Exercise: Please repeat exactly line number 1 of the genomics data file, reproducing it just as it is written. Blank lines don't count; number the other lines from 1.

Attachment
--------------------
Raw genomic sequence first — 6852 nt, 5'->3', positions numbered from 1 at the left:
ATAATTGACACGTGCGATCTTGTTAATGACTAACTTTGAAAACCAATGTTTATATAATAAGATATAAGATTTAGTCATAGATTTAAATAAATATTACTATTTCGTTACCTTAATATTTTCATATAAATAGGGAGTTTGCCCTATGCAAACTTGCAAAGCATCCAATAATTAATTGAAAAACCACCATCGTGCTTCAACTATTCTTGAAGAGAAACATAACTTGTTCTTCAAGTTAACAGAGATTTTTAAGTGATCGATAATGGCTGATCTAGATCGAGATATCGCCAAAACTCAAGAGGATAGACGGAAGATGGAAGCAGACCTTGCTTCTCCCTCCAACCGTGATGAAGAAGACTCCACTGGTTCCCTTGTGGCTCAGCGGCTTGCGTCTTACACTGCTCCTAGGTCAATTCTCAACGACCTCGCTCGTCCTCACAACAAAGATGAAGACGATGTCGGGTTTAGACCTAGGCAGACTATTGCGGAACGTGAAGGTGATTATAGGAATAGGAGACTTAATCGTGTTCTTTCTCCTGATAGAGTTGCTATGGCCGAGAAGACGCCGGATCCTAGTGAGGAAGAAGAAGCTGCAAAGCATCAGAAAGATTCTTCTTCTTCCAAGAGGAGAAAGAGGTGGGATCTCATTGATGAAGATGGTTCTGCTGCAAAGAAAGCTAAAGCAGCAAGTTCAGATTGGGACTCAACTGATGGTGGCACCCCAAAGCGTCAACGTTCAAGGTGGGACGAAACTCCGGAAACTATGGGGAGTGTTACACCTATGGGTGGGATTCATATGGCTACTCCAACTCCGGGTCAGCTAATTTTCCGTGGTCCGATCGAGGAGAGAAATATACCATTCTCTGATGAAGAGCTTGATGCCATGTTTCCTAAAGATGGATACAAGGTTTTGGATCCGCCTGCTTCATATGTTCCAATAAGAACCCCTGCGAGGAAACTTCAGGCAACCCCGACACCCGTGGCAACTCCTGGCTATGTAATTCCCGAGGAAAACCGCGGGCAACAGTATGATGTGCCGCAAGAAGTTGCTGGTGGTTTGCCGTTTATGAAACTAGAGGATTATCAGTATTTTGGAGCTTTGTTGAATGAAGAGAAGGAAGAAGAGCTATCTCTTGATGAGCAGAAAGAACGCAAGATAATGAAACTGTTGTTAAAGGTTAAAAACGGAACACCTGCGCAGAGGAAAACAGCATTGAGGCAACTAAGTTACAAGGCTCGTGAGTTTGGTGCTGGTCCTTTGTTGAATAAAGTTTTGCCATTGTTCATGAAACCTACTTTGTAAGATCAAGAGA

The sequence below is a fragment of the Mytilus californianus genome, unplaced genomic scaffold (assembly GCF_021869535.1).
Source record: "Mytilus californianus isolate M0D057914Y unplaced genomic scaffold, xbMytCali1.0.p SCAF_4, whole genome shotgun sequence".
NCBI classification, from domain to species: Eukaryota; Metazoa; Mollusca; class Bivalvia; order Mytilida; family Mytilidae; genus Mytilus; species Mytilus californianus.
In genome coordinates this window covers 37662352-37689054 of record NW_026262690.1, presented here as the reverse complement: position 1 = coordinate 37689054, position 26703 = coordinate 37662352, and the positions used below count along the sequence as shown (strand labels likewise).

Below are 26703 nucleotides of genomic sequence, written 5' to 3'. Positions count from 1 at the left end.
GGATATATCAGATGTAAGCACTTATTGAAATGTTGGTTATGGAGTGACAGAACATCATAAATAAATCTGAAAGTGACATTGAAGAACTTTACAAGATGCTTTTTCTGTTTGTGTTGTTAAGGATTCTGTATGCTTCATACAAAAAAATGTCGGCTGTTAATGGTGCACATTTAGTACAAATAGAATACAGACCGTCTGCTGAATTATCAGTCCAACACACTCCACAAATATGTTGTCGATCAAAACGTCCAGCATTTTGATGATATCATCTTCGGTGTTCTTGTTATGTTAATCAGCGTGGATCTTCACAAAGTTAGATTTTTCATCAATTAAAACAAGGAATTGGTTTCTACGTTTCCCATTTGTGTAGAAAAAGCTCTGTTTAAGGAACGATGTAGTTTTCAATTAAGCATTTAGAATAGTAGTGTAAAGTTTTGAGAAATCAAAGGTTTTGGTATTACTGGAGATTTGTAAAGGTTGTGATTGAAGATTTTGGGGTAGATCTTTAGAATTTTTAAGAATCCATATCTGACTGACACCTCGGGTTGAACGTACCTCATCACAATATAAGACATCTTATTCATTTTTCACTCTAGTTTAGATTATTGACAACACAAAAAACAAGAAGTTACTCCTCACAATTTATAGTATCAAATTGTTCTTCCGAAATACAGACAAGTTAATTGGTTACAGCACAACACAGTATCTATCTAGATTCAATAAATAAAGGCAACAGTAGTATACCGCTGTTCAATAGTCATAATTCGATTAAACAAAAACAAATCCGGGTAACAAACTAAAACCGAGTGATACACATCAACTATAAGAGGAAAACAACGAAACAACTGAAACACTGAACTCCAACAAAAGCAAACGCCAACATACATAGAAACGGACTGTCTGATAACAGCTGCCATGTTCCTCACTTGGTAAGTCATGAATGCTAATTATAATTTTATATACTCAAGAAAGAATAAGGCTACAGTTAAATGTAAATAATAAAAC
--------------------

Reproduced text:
Raw genomic sequence first — 6852 nt, 5'->3', positions numbered from 1 at the left: